Say what you will about the Los Angeles Lakers, there’s no denying that they’re one of the great American sports franchises, with a storied past and a long tradition of winning. Many of the greatest players in the history of professional basketball have donned the Laker purple and gold, and its 16 titles is only one short of their hated rivals—the Boston Celtics—for most in NBA history. Since the 1960s, the Lakers have been a perennial presence in the playoffs, with each succeeding “dynasty” adding its own set of trophies to the pile.
The franchise’s list of accomplishments, hall-of-fame rosters, and legendary coaches is too long to do justice to in a single post. Even their longtime announcer, the late, great Chick Hearn, is universally regarded as the greatest announcer in basketball—if not sports—history, coining the very lexicon of the sport, from “slam dunk” to “alley-oop” to “air ball.” He was so good at calling games, real-time, that it was often said there wasn’t much difference between watching the game on television and just listening to it on the radio.
Much of this success came during the era of Dr. Jerry Buss—a successful real-estate investor who bought the team in the 1970s. Buss was a fan’s owner. While day-to-day operations belonged to his General Manager (the iconic Jerry West for much of that time and, after 2000, West’s adept protégé Mitch Kupchak), Buss was known to be an active owner who got involved in major roster decisions. And he put his money where his high expectations were. The team not only drafted and refined young talent, it repeatedly lured high-profile free agents to Tinseltown with record-breaking contracts.
But, beyond paying out the requisite paychecks, the team never had to resort to elaborate stunts or begging to entice top-shelf talent. The winning tradition, the ready-to-win rosters, and the many lures of sunny Southern California were more than enough.
Things have changed. Up to the end of his life at the beginning of 2013, Jerry Buss had incrementally ceded control of the family business to his son, the decidedly less capable (and reportedly more mercurial) Jim Buss. During this era, the Lakers had reassembled an impressive team around Kobe Bryant and Pau Gasol, with whom they had won two more championships. Shaquille O’Neal had, famously, departed after a tumultuous relationship and power struggle with Bryant in 2004. (It’s also considered likely that O’Neal was traded for shouting “Pay me!” to Jerry Buss, who was sitting in the stands, during an exhibition game—in a crass reference to their on-going contract negotiations.)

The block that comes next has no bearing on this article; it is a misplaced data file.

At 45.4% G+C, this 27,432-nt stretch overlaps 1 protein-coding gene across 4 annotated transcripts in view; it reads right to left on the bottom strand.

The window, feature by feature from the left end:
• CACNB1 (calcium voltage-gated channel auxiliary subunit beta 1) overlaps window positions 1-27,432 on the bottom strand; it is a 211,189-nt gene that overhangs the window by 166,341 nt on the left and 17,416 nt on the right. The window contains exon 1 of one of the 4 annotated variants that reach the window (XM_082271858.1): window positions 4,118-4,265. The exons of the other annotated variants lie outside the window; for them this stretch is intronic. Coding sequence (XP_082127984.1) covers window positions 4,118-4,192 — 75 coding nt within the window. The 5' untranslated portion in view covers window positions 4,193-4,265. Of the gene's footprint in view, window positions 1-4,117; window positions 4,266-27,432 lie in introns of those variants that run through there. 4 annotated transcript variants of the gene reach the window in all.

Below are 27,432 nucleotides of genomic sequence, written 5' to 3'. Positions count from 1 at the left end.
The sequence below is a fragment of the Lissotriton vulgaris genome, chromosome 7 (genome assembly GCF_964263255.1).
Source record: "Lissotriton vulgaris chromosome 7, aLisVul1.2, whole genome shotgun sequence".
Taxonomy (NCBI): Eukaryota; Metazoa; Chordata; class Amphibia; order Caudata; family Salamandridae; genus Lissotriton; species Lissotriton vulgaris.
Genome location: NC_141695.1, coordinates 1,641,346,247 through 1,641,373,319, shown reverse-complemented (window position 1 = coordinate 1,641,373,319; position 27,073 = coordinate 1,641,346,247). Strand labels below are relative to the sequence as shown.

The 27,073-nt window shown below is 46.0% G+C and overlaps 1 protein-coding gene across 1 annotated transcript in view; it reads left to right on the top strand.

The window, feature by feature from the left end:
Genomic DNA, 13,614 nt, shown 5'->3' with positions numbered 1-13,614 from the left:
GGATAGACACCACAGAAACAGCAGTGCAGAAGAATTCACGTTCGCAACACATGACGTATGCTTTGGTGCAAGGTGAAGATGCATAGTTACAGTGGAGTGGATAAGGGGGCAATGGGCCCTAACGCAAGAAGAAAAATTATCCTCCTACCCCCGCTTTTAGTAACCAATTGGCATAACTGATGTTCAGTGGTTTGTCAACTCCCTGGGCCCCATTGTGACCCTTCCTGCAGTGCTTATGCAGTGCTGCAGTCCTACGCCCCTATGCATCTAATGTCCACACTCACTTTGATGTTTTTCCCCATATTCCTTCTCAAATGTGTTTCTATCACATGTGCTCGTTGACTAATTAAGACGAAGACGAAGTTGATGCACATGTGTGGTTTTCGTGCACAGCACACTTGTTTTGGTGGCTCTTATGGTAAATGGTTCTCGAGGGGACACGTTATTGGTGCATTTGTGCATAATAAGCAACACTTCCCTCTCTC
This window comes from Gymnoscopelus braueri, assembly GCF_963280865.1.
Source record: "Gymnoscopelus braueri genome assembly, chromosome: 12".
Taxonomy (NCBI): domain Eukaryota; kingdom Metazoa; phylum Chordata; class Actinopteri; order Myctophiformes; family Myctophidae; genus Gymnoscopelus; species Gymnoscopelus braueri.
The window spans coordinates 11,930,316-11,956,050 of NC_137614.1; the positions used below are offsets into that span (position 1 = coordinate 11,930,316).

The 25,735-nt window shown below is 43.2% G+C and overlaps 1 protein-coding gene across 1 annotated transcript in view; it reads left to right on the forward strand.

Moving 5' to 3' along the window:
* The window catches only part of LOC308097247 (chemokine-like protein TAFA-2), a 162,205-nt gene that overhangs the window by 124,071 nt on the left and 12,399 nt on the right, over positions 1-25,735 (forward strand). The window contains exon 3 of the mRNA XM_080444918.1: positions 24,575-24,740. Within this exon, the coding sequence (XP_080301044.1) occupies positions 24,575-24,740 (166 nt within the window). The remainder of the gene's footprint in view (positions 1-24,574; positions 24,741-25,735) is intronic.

Last season, the Lakers offered up a supremely lackluster performance—barely making the playoffs and being swept in the first round—despite the additions of superstars Dwight Howard and Steve Nash to their already talented squad.
Dwight Howard, who was traded to Los Angeles from the Orlando Magic (a trade he requested), was eligible for free agency after his season. The Lakers had surrendered a top-notch prospect for Howard, and knew the risks of only having Howard locked down for a year going in. After a disappointing year—one in which Howard was publicly taken to task by Kobe Bryant and Laker fans for his disappointing individual performance—he announced that would entertain free-agent offers from several other franchises. Howard’s multi-city tour started this week. Needless to say, the Lakers, who would stand to get nothing for him if he were to leave, are highly motivated to do whatever’s necessary to keep him. This is especially the case since last season was tainted by a series of injuries (including Howard’s) and a major coaching change—developments that prevented the team from performing to its full potential.
You’d think the team would have confined its overtures to Howard to the sorts of closed-door negotiations and personnel reconfigurations that have taken place behind the scenes for decades. Blue-chip players have options and, whatever your team’s merits may be, other teams have offerings as well–so some give-and-take is to be expected. But, instead of that time-honored tradition, the Jim Buss-Era Lakers have resorted to good old-fashioned supplication. In a (very public) public-relations blitz, which includes a series of self-abasing billboards around Los Angeles, the Lakers have decided to flatly beg Howard to remain in Los Angeles. Reminiscent of the 90s hit by proto-hipster Lisa Loeb by the same title, the billboards plainly implore Howard to “stay.”
What’s more, the Lakers have recruited other players in their supplication campaign. Kobe Bryant will reportedly attend the “pitch meeting” with Howard (the Lakers have been granted the privilege of presenting to Howard last), where some are speculating he will bring one of his championship rings for a tantalizing show-and-tell. Steve Nash—a shoo-in for the Hall of Fame—condescended himself, and his own career accomplishments, to tweet this:
I always tell guys that “life is game and game is life.” In other words, the basic principles of game apply not just to picking up girls, but to everything—from dealing with your boss in your shitty office job to running a billion-dollar basketball team. Begging a girl to stay, as all of us know, is a sure-fire way to make her do the exact opposite.
And, like a heart-broken chump standing at a girl’s doorstep with a wilting bouquet of flowers in the rain–while she’s inside fielding offers from other guys– the Lakers are likely to meet the same, predictable fate.
Read More: Super Bowl Commercials Aren’t Sexist